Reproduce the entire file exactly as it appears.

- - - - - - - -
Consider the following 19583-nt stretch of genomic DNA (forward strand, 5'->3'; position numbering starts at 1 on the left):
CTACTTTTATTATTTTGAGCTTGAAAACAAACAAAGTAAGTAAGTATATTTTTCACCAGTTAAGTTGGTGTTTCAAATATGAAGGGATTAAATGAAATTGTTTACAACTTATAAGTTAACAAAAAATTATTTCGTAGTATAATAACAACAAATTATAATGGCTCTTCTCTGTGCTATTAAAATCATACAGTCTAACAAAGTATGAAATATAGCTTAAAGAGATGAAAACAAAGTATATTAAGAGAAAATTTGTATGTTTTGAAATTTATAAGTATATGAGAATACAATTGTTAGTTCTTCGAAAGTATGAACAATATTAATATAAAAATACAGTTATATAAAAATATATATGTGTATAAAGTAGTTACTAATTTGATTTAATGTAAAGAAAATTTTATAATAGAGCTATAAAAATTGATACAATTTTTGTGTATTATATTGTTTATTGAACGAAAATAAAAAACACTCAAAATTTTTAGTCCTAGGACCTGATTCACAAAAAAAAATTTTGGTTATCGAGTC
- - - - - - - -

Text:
Consider the following 19583-nt stretch of genomic DNA (forward strand, 5'->3'; position numbering starts at 1 on the left):
CTACTTTTATTATTTTGAGCTTGAAAACAAACAAAGTAAGTAAGTATATTTTTCACCAGTTAAGTTGGTGTTTCAAATATGAAGGGATTAAATGAAATTGTTTACAACTTATAAGTTAACAAAAAATTATTTCGTAGTATAATAACAACAAATTATAATGGCTCTTCTCTGTGCTATTAAAATCATACAGTCTAACAAAGTATGAAATATAGCTTAAAGAGATGAAAACAAAGTATATTAAGAGAAAATTTGTATGTTTTGAAATTTATAAGTATATGAGAATACAATTGTTAGTTCTTCGAAAGTATGAACAATATTAATATAAAAATACAGTTATATAAAAATATATATGTGTATAAAGTAGTTACTAATTTGATTTAATGTAAAGAAAATTTTATAATAGAGCTATAAAAATTGATACAATTTTTGTGTATTATATTGTTTATTGAACGAAAATAAAAAACACTCAAAATTTTTAGTCCTAGGACCTGATTCACAAAAAAAAATTTTGGTTATCGAGTC